I Hate Being Sober, What Should I Do?

One of the challenges of addiction recovery is hating the sobriety you worked so hard to reach. It’s common to hear “I hate being sober” and you are not alone if you realize you resent not being able to drink one day. When you hate, rather than enjoy sobriety, you may feel like it isn’t for you. However, before you give in to these feelings, consider these tips to help you experience happier sobriety.

Contact Myrtle Beach Recovery to learn more about the programs and environment we offer to help you begin and sustain a sober and fulfilling life.

4 Tips For a Happier Sobriety

1. Count your gains. 

If you are sober and unhappy, you likely spend a lot of time dwelling on your losses. Sobriety brings many changes, which often lead to feelings of sadness, loneliness, and deprivation. You may have exchanged close friends, a social network, and personal confidence for loneliness, Friday nights sitting alone, and feelings of fear. However, it is important to consider how much you gain by persevering and living a sober life. For instance, your time of interaction with others is without the influence of an addictive and personality-changing substance. Eventually, with sobriety, you gain authentic confidence, self-esteem, and peace of mind.

2. Consider your company.

Hating sobriety is nothing new in the recovery community. Although your personal path is unique, most challenges during the journey have been experienced by others. This makes the company you keep critical to your success. Reach out to others who are pursuing sobriety, as you will find someone experiencing frustration with sobriety or have overcome this obstacle in the past. Remaining isolated and focusing on your hatred of sobriety is unlikely to help you reach your goal and possibly lead to a relapse.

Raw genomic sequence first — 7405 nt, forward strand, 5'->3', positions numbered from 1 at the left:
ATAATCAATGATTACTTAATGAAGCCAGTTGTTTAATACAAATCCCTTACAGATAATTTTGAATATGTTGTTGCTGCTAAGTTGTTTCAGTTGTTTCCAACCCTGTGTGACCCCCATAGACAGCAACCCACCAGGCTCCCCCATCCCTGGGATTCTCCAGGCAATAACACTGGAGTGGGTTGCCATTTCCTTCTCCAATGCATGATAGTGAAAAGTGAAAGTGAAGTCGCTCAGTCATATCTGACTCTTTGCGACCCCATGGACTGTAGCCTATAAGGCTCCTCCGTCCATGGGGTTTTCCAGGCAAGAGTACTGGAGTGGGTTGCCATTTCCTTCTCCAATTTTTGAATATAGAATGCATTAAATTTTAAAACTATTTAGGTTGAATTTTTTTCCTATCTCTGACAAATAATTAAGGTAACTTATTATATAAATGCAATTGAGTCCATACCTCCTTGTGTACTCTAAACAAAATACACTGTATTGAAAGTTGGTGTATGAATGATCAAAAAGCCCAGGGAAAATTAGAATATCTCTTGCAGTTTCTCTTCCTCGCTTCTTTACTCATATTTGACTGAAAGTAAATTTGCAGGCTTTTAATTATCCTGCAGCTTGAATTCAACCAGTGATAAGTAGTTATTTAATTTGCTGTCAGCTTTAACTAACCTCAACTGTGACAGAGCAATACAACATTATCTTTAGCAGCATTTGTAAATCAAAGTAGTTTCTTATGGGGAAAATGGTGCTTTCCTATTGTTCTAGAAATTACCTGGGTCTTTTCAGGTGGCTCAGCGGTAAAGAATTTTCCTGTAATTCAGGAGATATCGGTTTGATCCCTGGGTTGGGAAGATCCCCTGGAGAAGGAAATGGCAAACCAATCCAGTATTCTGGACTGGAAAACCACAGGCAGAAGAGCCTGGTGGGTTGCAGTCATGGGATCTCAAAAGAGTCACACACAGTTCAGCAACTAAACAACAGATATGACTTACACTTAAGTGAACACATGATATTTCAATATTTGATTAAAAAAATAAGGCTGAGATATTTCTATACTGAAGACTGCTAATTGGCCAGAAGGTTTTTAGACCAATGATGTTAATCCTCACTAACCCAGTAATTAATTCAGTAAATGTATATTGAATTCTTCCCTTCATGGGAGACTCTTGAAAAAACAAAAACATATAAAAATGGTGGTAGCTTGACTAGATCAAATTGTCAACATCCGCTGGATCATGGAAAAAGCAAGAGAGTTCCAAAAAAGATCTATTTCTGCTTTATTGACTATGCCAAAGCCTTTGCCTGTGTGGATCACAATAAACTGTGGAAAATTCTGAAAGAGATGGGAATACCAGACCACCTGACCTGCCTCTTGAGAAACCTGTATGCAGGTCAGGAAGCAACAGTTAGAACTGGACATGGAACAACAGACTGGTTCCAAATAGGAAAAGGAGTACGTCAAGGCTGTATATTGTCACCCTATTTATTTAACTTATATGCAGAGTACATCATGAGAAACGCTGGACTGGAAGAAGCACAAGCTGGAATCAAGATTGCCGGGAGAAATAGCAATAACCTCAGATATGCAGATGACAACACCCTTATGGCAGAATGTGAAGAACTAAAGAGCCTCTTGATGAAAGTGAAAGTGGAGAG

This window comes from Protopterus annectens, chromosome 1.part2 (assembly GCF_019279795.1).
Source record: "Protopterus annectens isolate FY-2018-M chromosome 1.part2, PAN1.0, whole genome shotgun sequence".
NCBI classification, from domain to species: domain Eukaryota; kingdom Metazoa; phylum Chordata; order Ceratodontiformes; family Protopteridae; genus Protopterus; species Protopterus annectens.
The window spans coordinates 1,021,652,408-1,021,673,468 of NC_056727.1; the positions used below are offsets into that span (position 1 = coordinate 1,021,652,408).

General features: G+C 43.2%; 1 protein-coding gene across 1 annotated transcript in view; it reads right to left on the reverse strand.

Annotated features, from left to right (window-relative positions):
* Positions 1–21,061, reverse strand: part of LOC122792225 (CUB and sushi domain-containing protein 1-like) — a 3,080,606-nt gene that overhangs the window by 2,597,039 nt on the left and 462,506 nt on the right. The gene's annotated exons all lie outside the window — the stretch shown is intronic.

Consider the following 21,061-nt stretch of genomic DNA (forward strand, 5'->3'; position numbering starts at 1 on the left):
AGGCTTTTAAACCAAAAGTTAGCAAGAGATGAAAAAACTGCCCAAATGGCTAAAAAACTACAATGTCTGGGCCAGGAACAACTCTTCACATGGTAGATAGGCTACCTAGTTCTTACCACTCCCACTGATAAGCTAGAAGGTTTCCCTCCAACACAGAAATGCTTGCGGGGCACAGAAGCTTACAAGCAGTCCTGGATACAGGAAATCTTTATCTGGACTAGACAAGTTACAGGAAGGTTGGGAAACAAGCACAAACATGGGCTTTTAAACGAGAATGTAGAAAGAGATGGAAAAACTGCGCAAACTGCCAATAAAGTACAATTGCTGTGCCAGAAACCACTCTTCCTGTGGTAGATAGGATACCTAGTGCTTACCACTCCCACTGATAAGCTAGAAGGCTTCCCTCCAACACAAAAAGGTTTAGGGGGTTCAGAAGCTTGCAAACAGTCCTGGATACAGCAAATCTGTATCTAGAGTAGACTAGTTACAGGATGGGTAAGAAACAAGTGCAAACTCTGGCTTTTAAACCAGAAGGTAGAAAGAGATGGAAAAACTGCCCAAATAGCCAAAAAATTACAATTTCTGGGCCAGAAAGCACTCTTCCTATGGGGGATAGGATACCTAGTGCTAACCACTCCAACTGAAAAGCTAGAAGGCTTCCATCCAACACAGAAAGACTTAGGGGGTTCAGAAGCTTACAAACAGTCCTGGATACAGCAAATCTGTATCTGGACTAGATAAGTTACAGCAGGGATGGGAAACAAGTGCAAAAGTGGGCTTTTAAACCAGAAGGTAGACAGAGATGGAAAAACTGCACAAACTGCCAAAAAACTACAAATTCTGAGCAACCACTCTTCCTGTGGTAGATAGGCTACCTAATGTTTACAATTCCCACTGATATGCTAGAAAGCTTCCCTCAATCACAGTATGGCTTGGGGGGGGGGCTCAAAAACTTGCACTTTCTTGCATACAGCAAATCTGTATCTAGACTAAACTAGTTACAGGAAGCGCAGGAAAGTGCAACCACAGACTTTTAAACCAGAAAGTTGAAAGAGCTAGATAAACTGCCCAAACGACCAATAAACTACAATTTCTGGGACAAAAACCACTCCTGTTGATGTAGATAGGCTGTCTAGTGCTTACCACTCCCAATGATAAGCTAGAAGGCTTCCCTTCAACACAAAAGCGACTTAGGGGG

3. Identify your trigger. 

Assess what happened to cause your feelings. Even though you may feel surprised and disappointed to hate the very thing you so diligently pursued, it is not uncommon. The attainment of a significant goal is often followed by a letdown and unhappiness instead of the expected joy. With sobriety, the culprit is often an emotional trigger. These can include the death of a friend, family member, or pet, a change in job status, an unkind word, or a problematic doctor’s report. Sobriety does not eliminate the problems of life. In the past, alcohol numbed the pain, but now you face and feel the full impact of these difficulties. Talk with others about your trigger and learn from them the most effective and healthy ways to respond. As you continue on the sobriety path, you will become more adept at coping with life’s triggering events.

4. Work your plan.

Just like traveling physically, you started your journey to sobriety with a plan. This plan probably included using many tools to help you through tough times. Hating sobriety is one of those times and will likely succumb to a tool already in your toolbox. Maybe it’s rigorous exercise, changing your diet, or doing volunteer work to help others. Before you spend too much time in a panic about hating sobriety, try to recall the plan you formulated in the beginning. Then, identify possible methods to put you back on the right path to living a life of joy, happiness, and peace in sobriety.

Consider Myrtle Beach Recovery

We offer residential rehab facilities in a supportive environment that provides the help you need to defeat addiction and live a victorious and sober life. Contact us to learn more about how we can help you maintain a joyful attitude in sobriety.